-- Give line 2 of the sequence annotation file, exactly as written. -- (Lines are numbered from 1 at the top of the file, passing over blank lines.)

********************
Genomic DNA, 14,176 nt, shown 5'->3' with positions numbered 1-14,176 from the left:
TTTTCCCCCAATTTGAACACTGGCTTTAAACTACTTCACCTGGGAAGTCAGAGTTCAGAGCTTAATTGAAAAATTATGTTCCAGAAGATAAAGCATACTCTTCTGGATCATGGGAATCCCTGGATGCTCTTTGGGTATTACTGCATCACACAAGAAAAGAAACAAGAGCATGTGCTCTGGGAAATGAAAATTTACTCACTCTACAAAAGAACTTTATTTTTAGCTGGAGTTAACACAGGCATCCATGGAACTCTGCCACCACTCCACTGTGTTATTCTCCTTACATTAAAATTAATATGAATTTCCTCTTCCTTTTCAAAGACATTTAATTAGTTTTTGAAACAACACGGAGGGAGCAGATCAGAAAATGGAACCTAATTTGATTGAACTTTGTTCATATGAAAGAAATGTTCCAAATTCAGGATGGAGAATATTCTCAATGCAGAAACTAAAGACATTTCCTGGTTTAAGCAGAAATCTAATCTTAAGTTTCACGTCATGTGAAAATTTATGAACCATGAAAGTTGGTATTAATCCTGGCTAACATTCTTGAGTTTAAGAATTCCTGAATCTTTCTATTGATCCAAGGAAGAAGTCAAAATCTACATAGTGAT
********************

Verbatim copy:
TTTTCCCCCAATTTGAACACTGGCTTTAAACTACTTCACCTGGGAAGTCAGAGTTCAGAGCTTAATTGAAAAATTATGTTCCAGAAGATAAAGCATACTCTTCTGGATCATGGGAATCCCTGGATGCTCTTTGGGTATTACTGCATCACACAAGAAAAGAAACAAGAGCATGTGCTCTGGGAAATGAAAATTTACTCACTCTACAAAAGAACTTTATTTTTAGCTGGAGTTAACACAGGCATCCATGGAACTCTGCCACCACTCCACTGTGTTATTCTCCTTACATTAAAATTAATATGAATTTCCTCTTCCTTTTCAAAGACATTTAATTAGTTTTTGAAACAACACGGAGGGAGCAGATCAGAAAATGGAACCTAATTTGATTGAACTTTGTTCATATGAAAGAAATGTTCCAAATTCAGGATGGAGAATATTCTCAATGCAGAAACTAAAGACATTTCCTGGTTTAAGCAGAAATCTAATCTTAAGTTTCACGTCATGTGAAAATTTATGAACCATGAAAGTTGGTATTAATCCTGGCTAACATTCTTGAGTTTAAGAATTCCTGAATCTTTCTATTGATCCAAGGAAGAAGTCAAAATCTACATAGTGAT